West Africa is no stranger to spirits and possession, Atlantique is an extension of that tradition of vengeful spirits returning to right a past wrong. What makes this ghost story fascinating is the context in which it’s set. It follows the teenage Ada (Mama Bineta Sane) after her lover Souleiman (Traore) leaves on a boat to Europe to find work and gets lost at sea. In the post-colonial Senegal we are presented with, the ghosts and echoes extend far beyond the men lost at sea. The blurring of lines between past and present, between the living and the dead, are ever present in the post-colonial Dakar we see in the film.

Various West African traditions believe in the power of spirits, particularly ancestral ones. The roles of these spirits can vary, but they’re often sources of guidance and power. Arguably their most important role though is to maintain the natural order of the world and reprimand those who go against nature and justice. This exists as part of a broader animism, the idea that things beyond humans have a soul/spirit. Whilst there aren’t many records of the colonial religious beliefs of the Wolof people (who the film focuses on) before Islamic colonialism, there is still an influence of these ideas on the way that Islam is practiced in Senegal. This influence with Atlantiques’ approach to a ghost/possession story which feels like a continuation of these ideas of spirits being a force of retribution.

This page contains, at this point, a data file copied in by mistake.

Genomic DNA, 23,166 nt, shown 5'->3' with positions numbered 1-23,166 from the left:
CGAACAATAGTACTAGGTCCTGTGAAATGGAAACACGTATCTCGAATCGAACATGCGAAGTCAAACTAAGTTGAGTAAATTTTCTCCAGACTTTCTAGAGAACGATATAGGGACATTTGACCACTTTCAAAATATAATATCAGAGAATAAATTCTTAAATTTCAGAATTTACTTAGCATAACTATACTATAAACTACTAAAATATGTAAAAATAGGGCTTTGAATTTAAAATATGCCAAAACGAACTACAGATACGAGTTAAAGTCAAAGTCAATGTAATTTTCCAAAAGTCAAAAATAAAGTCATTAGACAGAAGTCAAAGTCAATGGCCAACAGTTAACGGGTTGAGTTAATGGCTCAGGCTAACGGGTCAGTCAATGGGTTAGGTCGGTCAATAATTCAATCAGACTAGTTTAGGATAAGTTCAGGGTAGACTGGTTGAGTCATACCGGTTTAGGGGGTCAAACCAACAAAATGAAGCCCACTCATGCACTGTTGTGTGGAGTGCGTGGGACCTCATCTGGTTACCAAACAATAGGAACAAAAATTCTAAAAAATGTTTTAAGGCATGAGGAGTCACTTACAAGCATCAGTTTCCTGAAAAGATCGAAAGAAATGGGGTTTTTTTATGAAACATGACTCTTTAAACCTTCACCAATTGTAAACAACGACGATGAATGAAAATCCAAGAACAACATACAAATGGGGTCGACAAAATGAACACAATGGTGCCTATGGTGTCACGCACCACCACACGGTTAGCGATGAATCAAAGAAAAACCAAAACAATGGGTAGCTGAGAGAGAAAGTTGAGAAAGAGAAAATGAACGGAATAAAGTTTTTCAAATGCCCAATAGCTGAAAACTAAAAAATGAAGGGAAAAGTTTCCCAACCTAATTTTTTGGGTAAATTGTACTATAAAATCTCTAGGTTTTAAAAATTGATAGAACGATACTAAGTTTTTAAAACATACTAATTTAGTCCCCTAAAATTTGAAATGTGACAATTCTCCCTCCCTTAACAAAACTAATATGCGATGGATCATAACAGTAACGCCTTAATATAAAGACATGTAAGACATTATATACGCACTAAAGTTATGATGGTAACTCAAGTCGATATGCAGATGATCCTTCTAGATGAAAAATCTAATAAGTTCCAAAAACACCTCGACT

Ibrahima Traore as Souleiman in Atlantics: A Ghost Love Story.

This pre-colonial animism is specifically present in Atlantique when it comes to water. The ocean, beautifully captured by Claire Mathon, is constantly shifting in its role. It is both a bringer of death, but also the bringer of opportunity – crossing it is the only way these men could provide for their families. It stokes fear in the hearts of the residents of this suburb of Dakar, but at the same time it’s full of love, with the spirit of Souleiman telling Ada “I saw you in the wave that took us… and your eyes never left us” – it was the ocean that brought them back. Water becomes the gatekeeper between the living and the dead, again tapping into this animism which dominated pre-colonial Africa and bringing it into the post-colonial. These ideas of the water as a place of death echoes the slave trade and the millions of slaves who died at sea. This is especially relevant given Senegal’s proximity to the “Slave Coast” where the most slaves were taken by Europeans. In a sense, the men who die at sea in Atlantique are similar. Whilst they aren’t being carried on slave ships, they’re still crossing the sea to serve European interests because they have no real other option. In an Africa which has been and continues to be strip-mined for resources by imperialists, braving dangerous waters to go and likely be exploited for cheap labor is the only route left available for many – whilst European nations let them drown. So, the colonial becomes mirrored in the post-colonial.